• FIG. 2A is a plan view, including a partial section, of the device shown in FIG. 1, according to some embodiments of the present invention.
  • FIG. 2B is a detailed section view of a portion of a device, according to some alternate embodiments of the present invention.
  • FIG. 3A is a plan view, including a partial section, of an exemplary device, according to some embodiments of the present invention.
  • FIG. 3B is a detailed section view of a portion of the device shown in FIG. 3A, according to some alternate embodiments of the present invention.
  • FIG. 4 is a plan view of a device, according to additional embodiments of the present invention.
  • FIG. 5 is a section view of a device, according to yet another embodiment of the present invention.
  • DETAILED DESCRIPTION
  • The following detailed description is exemplary in nature and is not intended to limit the scope, applicability, or configuration of the invention in any way. Rather, the following description provides practical illustrations for implementing exemplary embodiments of the present invention. Constructions, materials, dimensions, and manufacturing processes suitable for making embodiments of the present invention are known to those of skill in the field of the invention.
  • FIG. 1 is a schematic showing an exemplary implanted device 10 according to some embodiments of the present invention. FIG. 1 illustrates device 10 having been implanted within a coronary vein; device 10 includes a magnetic element 12 and a tip electrode 14. According to embodiments of the present invention, device 10 has been guided to the illustrated implant site using a magnetic attraction between an external magnet or magnetic field and magnetic element 12. FIG. 2A is a plan view, including a partial section, of device 10, according to some embodiments of the present invention. FIG. 2A illustrates magnetic element 12 formed as a coating or a sleeve extending about an insulation tube 16 through which a conductor 11 extends; conductor 11 is coupled to a proximal connector pin 15 and extends to electrode 14, being joined to a shank 142 of electrode 14, for example by crimping, in order to electrically couple electrode 14 to connector pin 15. FIG. 2A further illustrates device 10 including a body 18, which may augment the insulation of conductor 11 or may carry an additional conductor for another electrode (not shown), and element 12, which has an outer diameter approximately equal to that of body 18.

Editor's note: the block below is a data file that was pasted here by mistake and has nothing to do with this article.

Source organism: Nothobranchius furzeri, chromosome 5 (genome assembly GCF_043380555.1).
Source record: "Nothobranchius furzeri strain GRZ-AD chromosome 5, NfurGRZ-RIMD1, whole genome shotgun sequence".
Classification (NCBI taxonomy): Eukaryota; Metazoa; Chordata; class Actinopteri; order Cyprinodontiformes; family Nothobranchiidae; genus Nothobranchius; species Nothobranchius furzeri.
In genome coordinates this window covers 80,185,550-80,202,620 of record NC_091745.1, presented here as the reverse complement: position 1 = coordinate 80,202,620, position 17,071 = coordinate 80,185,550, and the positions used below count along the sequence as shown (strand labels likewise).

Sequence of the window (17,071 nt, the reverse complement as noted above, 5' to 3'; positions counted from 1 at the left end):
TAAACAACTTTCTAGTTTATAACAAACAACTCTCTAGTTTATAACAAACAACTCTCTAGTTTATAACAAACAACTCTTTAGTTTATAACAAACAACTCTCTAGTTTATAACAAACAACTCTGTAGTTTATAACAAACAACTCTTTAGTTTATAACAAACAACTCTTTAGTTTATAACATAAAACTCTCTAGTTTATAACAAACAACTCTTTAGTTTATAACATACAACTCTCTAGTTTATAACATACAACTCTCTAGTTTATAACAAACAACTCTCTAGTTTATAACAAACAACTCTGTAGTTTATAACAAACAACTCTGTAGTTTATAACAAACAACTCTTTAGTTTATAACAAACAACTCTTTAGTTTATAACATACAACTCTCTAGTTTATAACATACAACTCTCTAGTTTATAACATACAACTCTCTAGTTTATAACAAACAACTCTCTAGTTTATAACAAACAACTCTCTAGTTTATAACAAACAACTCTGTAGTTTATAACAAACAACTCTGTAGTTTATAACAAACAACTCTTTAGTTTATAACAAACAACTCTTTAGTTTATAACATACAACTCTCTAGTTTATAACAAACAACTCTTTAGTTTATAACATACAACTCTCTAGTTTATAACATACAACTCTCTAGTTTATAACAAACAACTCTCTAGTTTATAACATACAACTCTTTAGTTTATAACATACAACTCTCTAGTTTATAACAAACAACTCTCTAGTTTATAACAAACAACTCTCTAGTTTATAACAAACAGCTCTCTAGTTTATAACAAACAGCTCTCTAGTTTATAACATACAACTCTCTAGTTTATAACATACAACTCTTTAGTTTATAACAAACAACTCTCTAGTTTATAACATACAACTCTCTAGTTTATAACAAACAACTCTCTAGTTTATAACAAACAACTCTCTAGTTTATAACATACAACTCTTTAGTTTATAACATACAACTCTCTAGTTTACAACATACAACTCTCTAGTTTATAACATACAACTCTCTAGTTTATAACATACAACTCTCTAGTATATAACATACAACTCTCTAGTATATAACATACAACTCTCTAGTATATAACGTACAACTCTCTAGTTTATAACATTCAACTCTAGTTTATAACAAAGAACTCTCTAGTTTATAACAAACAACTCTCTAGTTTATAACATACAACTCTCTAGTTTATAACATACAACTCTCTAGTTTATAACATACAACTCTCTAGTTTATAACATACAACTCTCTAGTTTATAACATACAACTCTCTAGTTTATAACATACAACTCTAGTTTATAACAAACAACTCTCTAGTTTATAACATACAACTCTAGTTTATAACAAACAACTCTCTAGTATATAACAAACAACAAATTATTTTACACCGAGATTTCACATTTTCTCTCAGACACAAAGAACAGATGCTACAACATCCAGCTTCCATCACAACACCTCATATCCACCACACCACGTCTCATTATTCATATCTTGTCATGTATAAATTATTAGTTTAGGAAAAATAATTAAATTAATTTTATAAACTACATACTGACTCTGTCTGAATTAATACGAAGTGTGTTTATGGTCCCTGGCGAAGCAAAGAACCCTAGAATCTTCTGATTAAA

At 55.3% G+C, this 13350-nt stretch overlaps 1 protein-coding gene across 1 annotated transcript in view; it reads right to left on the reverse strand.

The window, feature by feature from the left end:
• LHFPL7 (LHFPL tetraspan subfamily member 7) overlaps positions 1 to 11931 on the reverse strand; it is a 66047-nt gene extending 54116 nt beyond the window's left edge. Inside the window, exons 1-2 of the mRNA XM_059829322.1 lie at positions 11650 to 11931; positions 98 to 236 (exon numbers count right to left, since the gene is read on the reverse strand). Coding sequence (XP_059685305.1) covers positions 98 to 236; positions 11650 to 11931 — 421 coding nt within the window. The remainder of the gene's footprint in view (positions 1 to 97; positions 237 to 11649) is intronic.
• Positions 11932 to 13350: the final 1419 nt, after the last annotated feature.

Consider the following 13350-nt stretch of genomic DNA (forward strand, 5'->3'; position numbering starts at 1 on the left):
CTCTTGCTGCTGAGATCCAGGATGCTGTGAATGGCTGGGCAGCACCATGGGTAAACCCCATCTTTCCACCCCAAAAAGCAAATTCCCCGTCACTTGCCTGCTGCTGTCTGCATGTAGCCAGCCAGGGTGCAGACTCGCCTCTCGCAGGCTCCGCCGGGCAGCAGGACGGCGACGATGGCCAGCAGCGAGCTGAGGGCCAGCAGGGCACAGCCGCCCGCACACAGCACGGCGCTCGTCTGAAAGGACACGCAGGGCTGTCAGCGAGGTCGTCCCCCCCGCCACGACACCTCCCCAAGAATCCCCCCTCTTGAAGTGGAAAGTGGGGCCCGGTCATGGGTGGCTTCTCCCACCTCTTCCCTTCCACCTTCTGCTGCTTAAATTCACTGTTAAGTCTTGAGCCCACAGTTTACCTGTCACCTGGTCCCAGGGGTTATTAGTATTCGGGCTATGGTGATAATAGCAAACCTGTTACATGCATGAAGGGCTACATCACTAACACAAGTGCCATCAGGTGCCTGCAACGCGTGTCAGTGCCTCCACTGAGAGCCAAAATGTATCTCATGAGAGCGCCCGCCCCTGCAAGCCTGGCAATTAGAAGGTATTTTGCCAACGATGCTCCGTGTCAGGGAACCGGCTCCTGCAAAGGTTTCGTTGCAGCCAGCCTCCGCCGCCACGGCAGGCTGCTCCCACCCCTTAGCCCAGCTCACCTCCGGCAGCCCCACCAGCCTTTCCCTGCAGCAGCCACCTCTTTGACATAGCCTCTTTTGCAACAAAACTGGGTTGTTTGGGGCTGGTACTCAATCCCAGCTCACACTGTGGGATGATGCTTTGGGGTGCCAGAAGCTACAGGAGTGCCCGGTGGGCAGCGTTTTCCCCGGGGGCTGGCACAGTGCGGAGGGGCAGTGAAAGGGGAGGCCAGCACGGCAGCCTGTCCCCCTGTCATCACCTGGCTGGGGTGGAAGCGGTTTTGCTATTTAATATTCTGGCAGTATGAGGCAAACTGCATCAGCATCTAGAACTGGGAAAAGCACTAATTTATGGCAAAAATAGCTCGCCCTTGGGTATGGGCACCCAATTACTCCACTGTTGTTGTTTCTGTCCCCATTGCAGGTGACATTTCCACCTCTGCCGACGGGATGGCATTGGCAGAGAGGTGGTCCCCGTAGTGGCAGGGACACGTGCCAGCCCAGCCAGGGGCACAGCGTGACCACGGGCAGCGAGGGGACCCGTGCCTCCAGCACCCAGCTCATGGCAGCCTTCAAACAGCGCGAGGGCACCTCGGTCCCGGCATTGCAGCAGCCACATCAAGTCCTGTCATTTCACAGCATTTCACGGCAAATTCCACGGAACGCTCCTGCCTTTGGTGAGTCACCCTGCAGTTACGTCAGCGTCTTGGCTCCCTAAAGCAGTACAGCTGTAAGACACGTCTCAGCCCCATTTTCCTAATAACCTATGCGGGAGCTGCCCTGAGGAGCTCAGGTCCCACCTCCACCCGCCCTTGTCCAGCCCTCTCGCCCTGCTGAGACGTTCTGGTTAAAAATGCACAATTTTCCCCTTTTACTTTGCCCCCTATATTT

• According to the illustrated embodiment, magnetic element 12 comprises a plurality of magnetic particles embedded within a matrix of a biocompatible and biodegradable material, examples of which include, but are not limited to, polysaccharides, such as mannitol, sorbitol and sucrose, synthetic polymers, such as polyglycolic acid (PGA), polyactic acid (PLA) and polyacticitide-co-glycolide (PLGA), and natural biopolymers, such as collagen and albumin. After magnetic element 12 has served its purpose in the implantation of device 10, the matrix material of magnetic element 12 will degrade, being in contact with bodily fluids, to release the plurality of magnetic particles into the bloodstream. According to an exemplary embodiment of the present invention, the plurality of magnetic particles comprise iron oxide nano-particles, and the particles are blended with the biocompatible and biodegradable material, according to methods known to those skilled in the art, such that element 12 contains a concentration of magnetic particles being between approximately 20% and approximately 90%, by weight, preferably, between 40% and 60%. According to some embodiments of the present invention, each particle of the plurality of magnetic particles includes a biologically inert and passivating nano-coating, for example, alumina, as described by George et al. in U.S. Pat. No. 6,913,827, salient portions of which are hereby incorporated by reference. Other magnetic materials which may be employed by the present invention include, but are not limited to, cobalt, boron, zinc, nickel, zinc manganese, cadmium, barium and alloys thereof.